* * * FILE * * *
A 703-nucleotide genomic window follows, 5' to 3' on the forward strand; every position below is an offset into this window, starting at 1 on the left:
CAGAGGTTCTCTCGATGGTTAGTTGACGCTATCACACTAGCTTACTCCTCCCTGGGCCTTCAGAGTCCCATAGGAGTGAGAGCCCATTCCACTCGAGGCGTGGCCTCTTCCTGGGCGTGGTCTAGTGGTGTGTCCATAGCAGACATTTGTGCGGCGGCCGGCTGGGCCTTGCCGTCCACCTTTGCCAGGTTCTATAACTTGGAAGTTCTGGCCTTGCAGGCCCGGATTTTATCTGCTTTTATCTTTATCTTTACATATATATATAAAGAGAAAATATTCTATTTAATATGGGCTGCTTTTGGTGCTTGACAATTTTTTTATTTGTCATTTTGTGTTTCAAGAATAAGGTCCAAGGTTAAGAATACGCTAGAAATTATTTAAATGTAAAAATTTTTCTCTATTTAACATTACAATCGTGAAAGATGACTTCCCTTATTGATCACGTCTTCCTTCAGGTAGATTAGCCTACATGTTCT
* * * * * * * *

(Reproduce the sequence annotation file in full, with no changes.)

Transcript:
A 703-nucleotide genomic window follows, 5' to 3' on the forward strand; every position below is an offset into this window, starting at 1 on the left:
CAGAGGTTCTCTCGATGGTTAGTTGACGCTATCACACTAGCTTACTCCTCCCTGGGCCTTCAGAGTCCCATAGGAGTGAGAGCCCATTCCACTCGAGGCGTGGCCTCTTCCTGGGCGTGGTCTAGTGGTGTGTCCATAGCAGACATTTGTGCGGCGGCCGGCTGGGCCTTGCCGTCCACCTTTGCCAGGTTCTATAACTTGGAAGTTCTGGCCTTGCAGGCCCGGATTTTATCTGCTTTTATCTTTATCTTTACATATATATATAAAGAGAAAATATTCTATTTAATATGGGCTGCTTTTGGTGCTTGACAATTTTTTTATTTGTCATTTTGTGTTTCAAGAATAAGGTCCAAGGTTAAGAATACGCTAGAAATTATTTAAATGTAAAAATTTTTCTCTATTTAACATTACAATCGTGAAAGATGACTTCCCTTATTGATCACGTCTTCCTTCAGGTAGATTAGCCTACATGTTCT